However, I am close to exhaustion, despite a reasonably smooth night last night (I only woke up about five times). My eyes feel like I've been crying (I haven't, just so you all don't worry about me), and my arms - oh, my arms.
I have a car again. Unfortunately, while it did have a dead battery, it also has a mostly broken clutch, but Bob and I drove to and from Goochland (about 3.5 hours each way) yesterday to pick it up so our local mechanic can work on it. Driving down was nice, but driving back with a cranky clutch (I have to pump it to change gears) was tiring, to say the least. My arms are singing "I hate you" at very high volume today. But I have my car back, and I have things to do, people to kill.
I kid, I kid. But Bob's birthday party is this weekend, and while most of the stuff is now in place, bought, and set up, I still need to get things like, oh, food. And beer. Beer is good.
But enough about that. We have a garage!
That was all done in a week - we went from concrete slab (that was laid when the rest of the foundation was laid, so we've had it for a while) to "garage ready for siding" in a week. The builders were amazing - fast, friendly, and really good. The last picture is the upstairs in the garage, which will be my studio (and an extra spare room, since there's a bathroom/shower downstairs). Very, very cool. It's a two-car garage, which might be big enough for our bits and pieces, but we'll probably have to get a shed for the lawnmowers.
We also had visitors:
This pair of black vultures has been hanging around near the house (very near - the seated one was in one of the closest small black walnuts, and didn't move when we came out to look at it), and we hope they'll nest in the chicken coop - they were using it as a roost last year, but no eggs. Hopefully they'll decide it's the perfect spot, and we'll have little fluffy (stinky) baby vultures again!
The flowers are also out - a bunch of them survived the construction:
There's nothing that says spring for me like daffodils.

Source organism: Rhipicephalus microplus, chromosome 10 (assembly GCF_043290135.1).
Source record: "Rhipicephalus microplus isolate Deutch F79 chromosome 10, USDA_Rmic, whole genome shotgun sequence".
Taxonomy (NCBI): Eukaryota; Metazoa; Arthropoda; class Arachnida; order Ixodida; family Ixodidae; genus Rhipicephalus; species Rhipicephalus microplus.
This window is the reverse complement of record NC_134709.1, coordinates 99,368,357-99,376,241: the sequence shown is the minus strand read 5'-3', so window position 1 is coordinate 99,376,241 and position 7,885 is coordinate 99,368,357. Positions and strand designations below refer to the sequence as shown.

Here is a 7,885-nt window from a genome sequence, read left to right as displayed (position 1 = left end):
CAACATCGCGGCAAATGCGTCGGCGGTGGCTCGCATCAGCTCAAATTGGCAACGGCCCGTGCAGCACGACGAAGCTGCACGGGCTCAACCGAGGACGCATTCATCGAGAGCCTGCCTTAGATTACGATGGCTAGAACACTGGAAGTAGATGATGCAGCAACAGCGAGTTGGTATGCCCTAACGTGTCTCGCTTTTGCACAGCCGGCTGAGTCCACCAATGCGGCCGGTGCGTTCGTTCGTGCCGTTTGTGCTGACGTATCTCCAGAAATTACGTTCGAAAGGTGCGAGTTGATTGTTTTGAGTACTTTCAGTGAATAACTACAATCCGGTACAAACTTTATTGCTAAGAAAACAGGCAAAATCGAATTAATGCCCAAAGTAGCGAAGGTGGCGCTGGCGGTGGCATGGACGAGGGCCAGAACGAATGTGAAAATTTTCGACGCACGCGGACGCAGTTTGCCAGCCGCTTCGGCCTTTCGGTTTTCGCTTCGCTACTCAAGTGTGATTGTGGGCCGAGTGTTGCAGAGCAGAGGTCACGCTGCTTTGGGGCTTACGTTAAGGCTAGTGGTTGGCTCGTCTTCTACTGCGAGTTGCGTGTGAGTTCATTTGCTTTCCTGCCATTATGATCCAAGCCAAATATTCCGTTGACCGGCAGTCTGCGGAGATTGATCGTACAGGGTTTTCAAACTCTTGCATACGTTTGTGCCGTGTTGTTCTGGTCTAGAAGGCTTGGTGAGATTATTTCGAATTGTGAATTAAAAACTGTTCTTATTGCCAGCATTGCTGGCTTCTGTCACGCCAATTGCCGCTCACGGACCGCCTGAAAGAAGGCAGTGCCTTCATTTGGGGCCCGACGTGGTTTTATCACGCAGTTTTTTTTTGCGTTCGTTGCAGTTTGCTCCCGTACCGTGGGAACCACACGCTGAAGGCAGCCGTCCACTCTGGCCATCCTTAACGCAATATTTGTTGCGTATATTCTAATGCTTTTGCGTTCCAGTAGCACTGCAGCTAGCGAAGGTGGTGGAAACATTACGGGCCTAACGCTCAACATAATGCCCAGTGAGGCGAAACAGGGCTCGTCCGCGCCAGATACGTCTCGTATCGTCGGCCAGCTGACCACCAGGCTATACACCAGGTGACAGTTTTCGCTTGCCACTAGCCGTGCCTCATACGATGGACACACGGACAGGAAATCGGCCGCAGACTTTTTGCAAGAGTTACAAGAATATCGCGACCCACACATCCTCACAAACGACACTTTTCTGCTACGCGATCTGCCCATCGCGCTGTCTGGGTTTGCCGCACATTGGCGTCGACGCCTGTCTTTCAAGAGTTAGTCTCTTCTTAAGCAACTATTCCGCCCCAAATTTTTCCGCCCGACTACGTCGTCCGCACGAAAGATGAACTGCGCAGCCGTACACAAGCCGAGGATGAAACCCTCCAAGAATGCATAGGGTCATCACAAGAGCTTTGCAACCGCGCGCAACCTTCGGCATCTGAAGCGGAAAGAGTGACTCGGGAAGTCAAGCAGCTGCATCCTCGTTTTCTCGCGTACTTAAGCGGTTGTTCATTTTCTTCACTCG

Finally, the pictures you've all been waiting for - Froggy!
(A detailed explanation of the process will be going into the "Reproductions" section of my site on the next update, which should be happening in the next couple of months.)
pinkleader was kind enough to post the url of the original on Monday, but here it is again: http://collectionsonline.lacma.org/mwebcgi/mweb.exe?request=record;id=96600;type=101
It is a needlecase from the early 17th century (which means it could date anywhere from 1580 to 1650, but probably no earlier than 1570), done in detached buttonhole stitch.
First thing, once I decided to make it, was to work out the pattern sizes. I got as close to the original as I could in size, so it's roughly 2.5 by 3.5 inches. I made a mock-up of the pattern, to check on the fit and length of the pieces:
Then started on the needlework. It took longer than I originally anticipated (50 hours was my estimate, because I still haven't learned to increase all estimates by 30% or so right from the beginning), and I tracked various parts:
8.5 hours worth of work on one of the legs - this also shows how I did the stitching - couched onto waste fabric, then the couching threads are cut away.
The finished product:
And, since a needlecase needs a piece of wool for holding the actual needle (steel needles should be stored in wool, since the lanolin helps prevent rust - this is also why you never leave the needle in your embroidery), I added a little touch of my own:
The original does not have a tongue, as far as I know. But I like my frog to have some attitude.
I really did just work from the one picture, but a lot was evident in that picture - the legs are wired to hold their shape, and the "paws" are completely detached. I used a dupioni taffeta for the bag part, and the "body" is sewn to a piece of stiff paper with pasted-on silk (I think the original may have a wired edge, but I preferred to use the pasted paper, which is also a period method of creating a stiffened piece).
I braided the cord ties, which are only on either side of the body pieces, and do not go under. The gathering had to be measured so that when closed, the fabric bag does not stick out at the top, spoiling the "frog" shape.
In all, I'm very pleased with it - not bad for 81 hours of sewing.
(A picture of the original, my mock-up, and my froggie, showing the sizes. The picture of the original is very close to actual size.)